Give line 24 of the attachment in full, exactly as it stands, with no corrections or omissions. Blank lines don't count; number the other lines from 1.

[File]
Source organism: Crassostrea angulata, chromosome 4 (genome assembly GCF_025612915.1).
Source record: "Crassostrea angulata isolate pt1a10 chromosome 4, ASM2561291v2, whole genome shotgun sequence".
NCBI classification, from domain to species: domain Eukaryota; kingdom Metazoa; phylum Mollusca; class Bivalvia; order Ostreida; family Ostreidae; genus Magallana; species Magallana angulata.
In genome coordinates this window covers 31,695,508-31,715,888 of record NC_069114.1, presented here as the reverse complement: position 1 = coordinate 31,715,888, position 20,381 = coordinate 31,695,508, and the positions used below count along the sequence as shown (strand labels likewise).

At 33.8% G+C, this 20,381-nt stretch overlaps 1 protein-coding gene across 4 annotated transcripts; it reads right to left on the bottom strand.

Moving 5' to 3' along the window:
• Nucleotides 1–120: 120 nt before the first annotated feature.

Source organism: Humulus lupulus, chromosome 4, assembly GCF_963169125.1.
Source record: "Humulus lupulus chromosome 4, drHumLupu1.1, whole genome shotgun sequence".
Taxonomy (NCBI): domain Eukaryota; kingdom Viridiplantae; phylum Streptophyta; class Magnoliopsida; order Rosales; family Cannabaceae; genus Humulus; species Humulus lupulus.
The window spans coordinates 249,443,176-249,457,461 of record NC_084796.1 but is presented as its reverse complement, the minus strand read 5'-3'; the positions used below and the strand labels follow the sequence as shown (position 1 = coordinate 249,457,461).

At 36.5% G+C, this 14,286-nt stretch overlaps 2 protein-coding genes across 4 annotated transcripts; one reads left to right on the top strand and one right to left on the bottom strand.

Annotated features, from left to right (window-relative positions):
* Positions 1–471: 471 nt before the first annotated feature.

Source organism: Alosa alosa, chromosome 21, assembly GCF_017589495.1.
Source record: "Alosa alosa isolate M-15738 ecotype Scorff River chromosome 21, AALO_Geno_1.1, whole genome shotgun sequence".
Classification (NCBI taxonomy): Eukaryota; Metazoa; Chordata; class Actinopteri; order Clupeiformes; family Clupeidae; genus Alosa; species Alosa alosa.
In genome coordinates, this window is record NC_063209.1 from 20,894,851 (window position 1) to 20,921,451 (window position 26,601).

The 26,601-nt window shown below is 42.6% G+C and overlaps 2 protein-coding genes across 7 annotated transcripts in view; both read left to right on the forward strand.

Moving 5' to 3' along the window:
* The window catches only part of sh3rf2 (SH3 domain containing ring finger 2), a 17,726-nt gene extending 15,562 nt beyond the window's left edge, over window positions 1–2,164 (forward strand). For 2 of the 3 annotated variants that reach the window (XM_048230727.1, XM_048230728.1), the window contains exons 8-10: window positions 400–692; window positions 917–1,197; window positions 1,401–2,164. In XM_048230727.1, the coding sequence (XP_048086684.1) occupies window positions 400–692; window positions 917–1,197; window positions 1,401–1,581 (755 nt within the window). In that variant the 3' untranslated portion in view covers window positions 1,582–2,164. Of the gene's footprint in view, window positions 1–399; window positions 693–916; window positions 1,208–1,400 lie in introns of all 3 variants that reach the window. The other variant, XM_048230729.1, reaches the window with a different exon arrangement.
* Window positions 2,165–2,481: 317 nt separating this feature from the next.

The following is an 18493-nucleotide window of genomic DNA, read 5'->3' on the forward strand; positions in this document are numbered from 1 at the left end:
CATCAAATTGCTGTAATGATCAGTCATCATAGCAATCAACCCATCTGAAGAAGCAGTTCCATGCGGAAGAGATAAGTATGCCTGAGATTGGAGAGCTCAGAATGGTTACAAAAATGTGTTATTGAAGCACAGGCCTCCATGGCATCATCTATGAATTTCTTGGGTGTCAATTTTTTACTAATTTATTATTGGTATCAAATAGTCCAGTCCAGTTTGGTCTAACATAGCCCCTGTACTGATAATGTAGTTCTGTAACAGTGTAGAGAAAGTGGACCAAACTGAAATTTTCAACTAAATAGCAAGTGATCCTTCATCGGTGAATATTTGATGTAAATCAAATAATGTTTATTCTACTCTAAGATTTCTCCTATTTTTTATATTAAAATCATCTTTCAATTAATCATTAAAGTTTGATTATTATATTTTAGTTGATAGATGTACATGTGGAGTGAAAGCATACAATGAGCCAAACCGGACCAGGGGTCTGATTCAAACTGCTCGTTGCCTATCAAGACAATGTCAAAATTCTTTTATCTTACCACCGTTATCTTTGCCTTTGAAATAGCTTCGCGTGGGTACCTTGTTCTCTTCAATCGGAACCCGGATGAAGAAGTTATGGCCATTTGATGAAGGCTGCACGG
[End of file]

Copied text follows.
CATCAAATTGCTGTAATGATCAGTCATCATAGCAATCAACCCATCTGAAGAAGCAGTTCCATGCGGAAGAGATAAGTATGCCTGAGATTGGAGAGCTCAGAATGGTTACAAAAATGTGTTATTGAAGCACAGGCCTCCATGGCATCATCTATGAATTTCTTGGGTGTCAATTTTTTACTAATTTATTATTGGTATCAAATAGTCCAGTCCAGTTTGGTCTAACATAGCCCCTGTACTGATAATGTAGTTCTGTAACAGTGTAGAGAAAGTGGACCAAACTGAAATTTTCAACTAAATAGCAAGTGATCCTTCATCGGTGAATATTTGATGTAAATCAAATAATGTTTATTCTACTCTAAGATTTCTCCTATTTTTTATATTAAAATCATCTTTCAATTAATCATTAAAGTTTGATTATTATATTTTAGTTGATAGATGTACATGTGGAGTGAAAGCATACAATGAGCCAAACCGGACCAGGGGTCTGATTCAAACTGCTCGTTGCCTATCAAGACAATGTCAAAATTCTTTTATCTTACCACCGTTATCTTTGCCTTTGAAATAGCTTCGCGTGGGTACCTTGTTCTCTTCAATCGGAACCCGGATGAAGAAGTTATGGCCATTTGATGAAGGCTGCACGG